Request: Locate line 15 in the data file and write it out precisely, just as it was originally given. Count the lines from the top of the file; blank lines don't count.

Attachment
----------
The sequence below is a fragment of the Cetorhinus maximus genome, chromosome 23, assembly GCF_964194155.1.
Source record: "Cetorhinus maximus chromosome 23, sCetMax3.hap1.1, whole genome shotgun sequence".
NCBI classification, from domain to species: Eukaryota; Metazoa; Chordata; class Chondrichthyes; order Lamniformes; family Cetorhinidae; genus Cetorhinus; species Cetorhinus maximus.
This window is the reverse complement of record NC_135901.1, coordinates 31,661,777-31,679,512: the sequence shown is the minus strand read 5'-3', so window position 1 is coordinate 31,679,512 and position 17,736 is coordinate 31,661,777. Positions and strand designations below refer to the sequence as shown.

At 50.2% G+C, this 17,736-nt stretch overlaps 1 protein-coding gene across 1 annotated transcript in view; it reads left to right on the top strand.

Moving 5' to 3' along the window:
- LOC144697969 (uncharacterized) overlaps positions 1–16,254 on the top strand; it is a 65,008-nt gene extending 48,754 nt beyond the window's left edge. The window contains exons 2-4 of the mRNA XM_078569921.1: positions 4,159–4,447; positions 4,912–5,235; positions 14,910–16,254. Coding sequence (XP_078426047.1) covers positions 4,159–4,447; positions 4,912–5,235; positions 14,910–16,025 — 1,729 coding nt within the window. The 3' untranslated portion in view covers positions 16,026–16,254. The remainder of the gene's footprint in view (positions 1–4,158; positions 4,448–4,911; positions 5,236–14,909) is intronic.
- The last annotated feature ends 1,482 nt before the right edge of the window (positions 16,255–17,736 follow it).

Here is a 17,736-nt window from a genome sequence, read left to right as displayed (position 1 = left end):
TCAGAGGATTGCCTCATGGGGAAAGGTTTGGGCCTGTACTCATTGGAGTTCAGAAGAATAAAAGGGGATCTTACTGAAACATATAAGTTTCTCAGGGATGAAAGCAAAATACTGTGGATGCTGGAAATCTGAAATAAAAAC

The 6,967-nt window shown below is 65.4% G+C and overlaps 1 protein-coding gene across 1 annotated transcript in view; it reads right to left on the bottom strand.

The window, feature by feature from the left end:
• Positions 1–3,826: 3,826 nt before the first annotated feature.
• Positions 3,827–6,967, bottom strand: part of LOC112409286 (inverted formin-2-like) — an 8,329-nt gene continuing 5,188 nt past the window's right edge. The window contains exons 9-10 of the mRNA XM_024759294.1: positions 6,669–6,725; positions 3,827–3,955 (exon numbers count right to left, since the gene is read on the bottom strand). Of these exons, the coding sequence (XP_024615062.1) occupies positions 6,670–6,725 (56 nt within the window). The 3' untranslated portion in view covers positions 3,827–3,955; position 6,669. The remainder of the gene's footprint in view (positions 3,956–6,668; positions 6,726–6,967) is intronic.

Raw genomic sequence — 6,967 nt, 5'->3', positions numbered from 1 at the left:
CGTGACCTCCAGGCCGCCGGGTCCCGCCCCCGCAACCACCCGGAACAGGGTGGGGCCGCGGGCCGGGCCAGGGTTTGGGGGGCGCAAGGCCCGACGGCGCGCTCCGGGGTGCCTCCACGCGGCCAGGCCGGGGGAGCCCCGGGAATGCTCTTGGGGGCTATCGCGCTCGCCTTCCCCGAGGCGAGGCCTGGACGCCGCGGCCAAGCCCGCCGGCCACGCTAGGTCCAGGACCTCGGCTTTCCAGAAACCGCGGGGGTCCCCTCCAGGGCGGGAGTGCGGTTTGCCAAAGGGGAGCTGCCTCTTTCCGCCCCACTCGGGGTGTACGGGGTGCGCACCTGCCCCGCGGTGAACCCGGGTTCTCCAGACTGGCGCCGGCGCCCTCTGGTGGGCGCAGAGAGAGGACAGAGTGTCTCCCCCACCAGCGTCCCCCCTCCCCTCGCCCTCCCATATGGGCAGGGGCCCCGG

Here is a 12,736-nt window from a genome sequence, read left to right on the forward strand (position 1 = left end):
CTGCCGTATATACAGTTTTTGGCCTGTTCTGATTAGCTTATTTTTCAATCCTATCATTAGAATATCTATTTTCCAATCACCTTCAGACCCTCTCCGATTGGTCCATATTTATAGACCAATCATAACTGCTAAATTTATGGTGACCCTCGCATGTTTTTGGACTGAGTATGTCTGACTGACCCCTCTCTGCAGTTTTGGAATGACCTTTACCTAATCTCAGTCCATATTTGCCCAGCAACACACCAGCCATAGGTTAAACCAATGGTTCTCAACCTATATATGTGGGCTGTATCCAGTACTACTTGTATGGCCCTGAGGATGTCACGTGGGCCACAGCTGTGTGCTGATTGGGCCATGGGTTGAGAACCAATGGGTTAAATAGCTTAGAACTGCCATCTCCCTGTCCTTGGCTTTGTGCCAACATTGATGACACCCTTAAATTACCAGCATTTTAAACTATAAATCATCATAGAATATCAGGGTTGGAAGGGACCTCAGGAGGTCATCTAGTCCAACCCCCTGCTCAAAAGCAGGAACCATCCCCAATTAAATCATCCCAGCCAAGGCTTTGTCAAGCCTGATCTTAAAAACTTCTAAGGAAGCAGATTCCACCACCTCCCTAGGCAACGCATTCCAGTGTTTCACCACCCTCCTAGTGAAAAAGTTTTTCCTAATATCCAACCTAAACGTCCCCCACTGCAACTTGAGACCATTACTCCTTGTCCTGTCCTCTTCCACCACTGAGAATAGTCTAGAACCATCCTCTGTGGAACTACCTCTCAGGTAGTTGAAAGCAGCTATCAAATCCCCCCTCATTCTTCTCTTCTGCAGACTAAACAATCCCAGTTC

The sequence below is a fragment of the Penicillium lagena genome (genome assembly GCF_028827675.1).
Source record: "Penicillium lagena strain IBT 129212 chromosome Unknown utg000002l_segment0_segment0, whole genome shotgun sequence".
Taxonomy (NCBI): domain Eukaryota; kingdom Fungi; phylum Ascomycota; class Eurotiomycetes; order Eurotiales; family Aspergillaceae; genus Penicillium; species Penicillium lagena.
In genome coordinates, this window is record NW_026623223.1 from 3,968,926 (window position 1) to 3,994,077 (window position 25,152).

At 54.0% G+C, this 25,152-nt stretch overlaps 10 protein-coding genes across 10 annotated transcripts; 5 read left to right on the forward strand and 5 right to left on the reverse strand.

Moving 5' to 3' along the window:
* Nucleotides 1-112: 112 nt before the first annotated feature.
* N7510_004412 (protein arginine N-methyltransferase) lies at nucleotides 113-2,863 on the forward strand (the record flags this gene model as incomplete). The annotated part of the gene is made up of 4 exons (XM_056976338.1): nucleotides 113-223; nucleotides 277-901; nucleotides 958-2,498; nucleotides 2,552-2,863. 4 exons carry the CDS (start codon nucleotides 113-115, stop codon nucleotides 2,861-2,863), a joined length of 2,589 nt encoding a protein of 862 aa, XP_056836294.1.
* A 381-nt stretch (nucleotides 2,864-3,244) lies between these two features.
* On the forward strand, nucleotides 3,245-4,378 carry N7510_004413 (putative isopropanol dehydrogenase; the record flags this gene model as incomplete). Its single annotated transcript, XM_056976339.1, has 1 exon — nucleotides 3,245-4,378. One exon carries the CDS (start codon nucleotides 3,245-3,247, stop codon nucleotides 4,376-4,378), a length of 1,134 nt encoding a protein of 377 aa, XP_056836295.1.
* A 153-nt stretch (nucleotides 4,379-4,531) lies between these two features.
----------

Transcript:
Raw genomic sequence — 6,967 nt, 5'->3', positions numbered from 1 at the left: